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Signposts of Progress in Meditation
Part V: Stages of One-Pointedness & Stages of Concentration

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In this new feature of our website, we present every week a new selection of the teachings of Vedanta, taken from a variety of sources – lectures and writings of Swami Adiswarananda, Ramakrishna-Vivekananda Literature, and other spiritual texts.









Swami Adiswarananda

Ramakrishna-Vivekananda Center

New York


Stages of One-Pointedness

Achievement of the state known as one-pointedness is another measure of progress in meditation. In describing the distinction between concentration, meditation, and samadhi, Swami Vivekananda says:

Fixing the mind on the lotus of the heart or on the centre in the head is what is called dharana [concentration]. Confined to one spot as the base, certain mental waves arise; these waves, not swallowed up by the other kinds of waves, by degrees become prominent while the latter recede and finally disappear. Next the multiplicity of the original waves gives place to unity and one wave only is left in the mind. This is dhyana, meditation. When no basis is necessary, when the whole of the mind has become one wave, has attained one-formedness, it is called samadhi.

Concentration, when it becomes spontaneous and uninterrupted, takes the form of meditation. In effortful concentration, the flow of the thought-waves (vrittis) of similar character is not smooth, because of the obstructions of contrary thoughts. Such flow is likened to the flow of water being poured from one vessel to another. While in the state of meditation, the flow of similar thought waves becomes like the flow of oil when it is poured from one container to another—a flow that is smooth and free from all interruptions and totally bereft of all self-consciousness. Patanjali mentions three stages of concentration: At first, the distracting impressions (samskaras) are merely held back but are not altogether obliterated by the impressions of the controlling thoughts, which are just gaining strength. At the next stage, the distracting impressions are completely suppressed by the controlling impressions, which stand out in prominence. At the third stage, there is only one continuous stream of controlling thoughts, succeeding each other in a spontaneous flow.


Stages of Concentration

The stage of concentration is another indicator of progress in meditation. Swami Vidyaranya, the author of Jivan Mukti Viveka, describes the stages of concentration:

Control of speech, i.e., silence, as is found in cows, horses, etc., is the first stage of that superconscious concentration; mindlessness, as is found in children, idiots, etc., is the second stage; absence of egoity, as is experienced in lassitude, is the third stage; and the absence of the great principle—mahat tattvam—as in sleep, is the fourth stage. With this quaternion of stages in view, it has been said thus:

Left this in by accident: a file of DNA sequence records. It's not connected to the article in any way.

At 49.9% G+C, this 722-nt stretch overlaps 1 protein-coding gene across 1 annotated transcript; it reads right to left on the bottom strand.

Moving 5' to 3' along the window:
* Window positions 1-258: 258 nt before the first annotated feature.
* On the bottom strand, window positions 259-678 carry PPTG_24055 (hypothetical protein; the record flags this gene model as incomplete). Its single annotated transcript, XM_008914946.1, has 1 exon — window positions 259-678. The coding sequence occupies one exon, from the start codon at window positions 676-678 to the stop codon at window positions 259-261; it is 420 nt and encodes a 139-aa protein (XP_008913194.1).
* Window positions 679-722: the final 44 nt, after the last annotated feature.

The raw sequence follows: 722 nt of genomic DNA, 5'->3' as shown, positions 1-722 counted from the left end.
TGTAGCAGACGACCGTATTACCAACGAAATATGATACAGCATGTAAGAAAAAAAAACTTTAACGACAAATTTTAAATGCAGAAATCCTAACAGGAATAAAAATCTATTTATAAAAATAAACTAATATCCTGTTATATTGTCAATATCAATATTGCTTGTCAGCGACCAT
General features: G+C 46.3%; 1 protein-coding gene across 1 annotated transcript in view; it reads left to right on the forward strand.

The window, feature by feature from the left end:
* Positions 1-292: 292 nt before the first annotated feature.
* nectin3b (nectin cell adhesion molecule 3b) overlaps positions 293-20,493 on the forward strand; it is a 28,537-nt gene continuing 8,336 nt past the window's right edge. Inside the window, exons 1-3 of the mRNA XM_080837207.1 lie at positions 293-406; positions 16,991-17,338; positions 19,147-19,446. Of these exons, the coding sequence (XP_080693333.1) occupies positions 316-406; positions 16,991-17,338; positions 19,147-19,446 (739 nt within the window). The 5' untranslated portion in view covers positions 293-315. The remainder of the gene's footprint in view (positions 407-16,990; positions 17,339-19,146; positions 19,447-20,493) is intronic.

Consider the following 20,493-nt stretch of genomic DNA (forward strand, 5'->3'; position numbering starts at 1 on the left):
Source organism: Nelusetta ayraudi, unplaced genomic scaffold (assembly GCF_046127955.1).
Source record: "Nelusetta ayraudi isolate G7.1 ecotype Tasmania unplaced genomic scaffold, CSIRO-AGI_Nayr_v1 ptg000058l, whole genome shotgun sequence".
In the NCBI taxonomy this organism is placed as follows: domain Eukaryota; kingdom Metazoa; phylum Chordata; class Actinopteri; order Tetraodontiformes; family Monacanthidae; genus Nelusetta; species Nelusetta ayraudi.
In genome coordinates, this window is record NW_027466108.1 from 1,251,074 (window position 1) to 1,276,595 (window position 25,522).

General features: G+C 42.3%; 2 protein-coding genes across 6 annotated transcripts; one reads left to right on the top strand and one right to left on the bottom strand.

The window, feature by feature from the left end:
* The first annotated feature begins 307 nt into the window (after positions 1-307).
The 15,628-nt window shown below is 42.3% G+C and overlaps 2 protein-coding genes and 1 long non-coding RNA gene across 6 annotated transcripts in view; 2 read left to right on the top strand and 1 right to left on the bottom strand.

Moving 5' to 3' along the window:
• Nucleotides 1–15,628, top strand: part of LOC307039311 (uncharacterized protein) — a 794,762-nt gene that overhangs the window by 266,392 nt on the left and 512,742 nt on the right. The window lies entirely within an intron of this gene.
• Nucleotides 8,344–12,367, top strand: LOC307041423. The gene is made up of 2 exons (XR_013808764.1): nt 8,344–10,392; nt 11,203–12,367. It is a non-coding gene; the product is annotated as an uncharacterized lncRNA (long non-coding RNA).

"[One] should attain quietude by degrees [i.e., by stages]" (Bhagavad Gita 6.25). In this attainment of tranquillity intellect set in patience is the means. Infinite patience is required in controlling the great principle, egoity, mind, and senses like speech, etc., which are flowing outward with a tremendous speed, just like a torrent tearing away its banks.

Intellect—buddhi—[here] means discrimination. After examining whether control over the previous stage has been gained or not and if [it is] found gained, then the attempt at the next stage is made. If not gained, then the same should be attempted again—thus one should very carefully take note of the progress in the course....

The organ of speech has a twofold function: ordinary speech and vaidika (vedic) speech. The ordinary is in the form of usual conversation, etc., and the vedic is in the form of muttering passages, etc., from the scriptures. Of them, the ordinary speech causes distraction in various ways; therefore the yogi should eschew it even when he is risen from concentration. Hence the smrti has it thus:

"Silence, yogic posture, [concentration,] practice of meditation, fortitude, living in solitude, desirelessness and equableness—these seven are [prescribed] for the single staff carrying monk" (Narada Parivrajaka Upanisad 4.25).

In the concentration of restraint, muttering, etc., should be given up. So this is the first stage—the speech stage. This stage should be brought under firm control first by effort alone in a matter of days or months or years; afterwards [one] should attempt the second stage—the mental plane. Otherwise [if attempts are made at many stages at a time], failure to conquer the first stage will lead to the collapse of all yogic stages, even as the many storeyed house collapses at the breakdown of the first storey. Though the eye, etc., are also to be controlled, but they should be understood to have been included in the speech stage or mind stage.

To be continued

[Copyright Swami Adiswarananda]


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